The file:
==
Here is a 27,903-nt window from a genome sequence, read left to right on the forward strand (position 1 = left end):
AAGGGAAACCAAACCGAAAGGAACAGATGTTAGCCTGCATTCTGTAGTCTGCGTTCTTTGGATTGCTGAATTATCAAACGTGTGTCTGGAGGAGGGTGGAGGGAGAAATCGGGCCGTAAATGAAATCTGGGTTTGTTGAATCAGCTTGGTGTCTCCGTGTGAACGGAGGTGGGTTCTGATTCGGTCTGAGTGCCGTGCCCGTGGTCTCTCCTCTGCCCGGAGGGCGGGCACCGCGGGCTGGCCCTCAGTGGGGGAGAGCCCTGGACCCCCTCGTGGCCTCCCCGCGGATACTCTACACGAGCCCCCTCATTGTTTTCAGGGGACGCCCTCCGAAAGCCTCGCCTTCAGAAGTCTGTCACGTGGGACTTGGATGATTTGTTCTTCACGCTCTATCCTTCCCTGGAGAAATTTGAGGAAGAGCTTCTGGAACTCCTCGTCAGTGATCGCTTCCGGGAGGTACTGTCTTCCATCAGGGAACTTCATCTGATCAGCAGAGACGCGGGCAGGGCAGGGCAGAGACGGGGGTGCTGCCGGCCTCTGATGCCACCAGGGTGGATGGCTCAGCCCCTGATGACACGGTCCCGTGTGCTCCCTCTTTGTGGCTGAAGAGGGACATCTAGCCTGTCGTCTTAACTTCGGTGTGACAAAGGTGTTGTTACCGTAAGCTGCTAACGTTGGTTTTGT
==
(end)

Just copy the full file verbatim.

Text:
Here is a 27,903-nt window from a genome sequence, read left to right on the forward strand (position 1 = left end):
AAGGGAAACCAAACCGAAAGGAACAGATGTTAGCCTGCATTCTGTAGTCTGCGTTCTTTGGATTGCTGAATTATCAAACGTGTGTCTGGAGGAGGGTGGAGGGAGAAATCGGGCCGTAAATGAAATCTGGGTTTGTTGAATCAGCTTGGTGTCTCCGTGTGAACGGAGGTGGGTTCTGATTCGGTCTGAGTGCCGTGCCCGTGGTCTCTCCTCTGCCCGGAGGGCGGGCACCGCGGGCTGGCCCTCAGTGGGGGAGAGCCCTGGACCCCCTCGTGGCCTCCCCGCGGATACTCTACACGAGCCCCCTCATTGTTTTCAGGGGACGCCCTCCGAAAGCCTCGCCTTCAGAAGTCTGTCACGTGGGACTTGGATGATTTGTTCTTCACGCTCTATCCTTCCCTGGAGAAATTTGAGGAAGAGCTTCTGGAACTCCTCGTCAGTGATCGCTTCCGGGAGGTACTGTCTTCCATCAGGGAACTTCATCTGATCAGCAGAGACGCGGGCAGGGCAGGGCAGAGACGGGGGTGCTGCCGGCCTCTGATGCCACCAGGGTGGATGGCTCAGCCCCTGATGACACGGTCCCGTGTGCTCCCTCTTTGTGGCTGAAGAGGGACATCTAGCCTGTCGTCTTAACTTCGGTGTGACAAAGGTGTTGTTACCGTAAGCTGCTAACGTTGGTTTTGT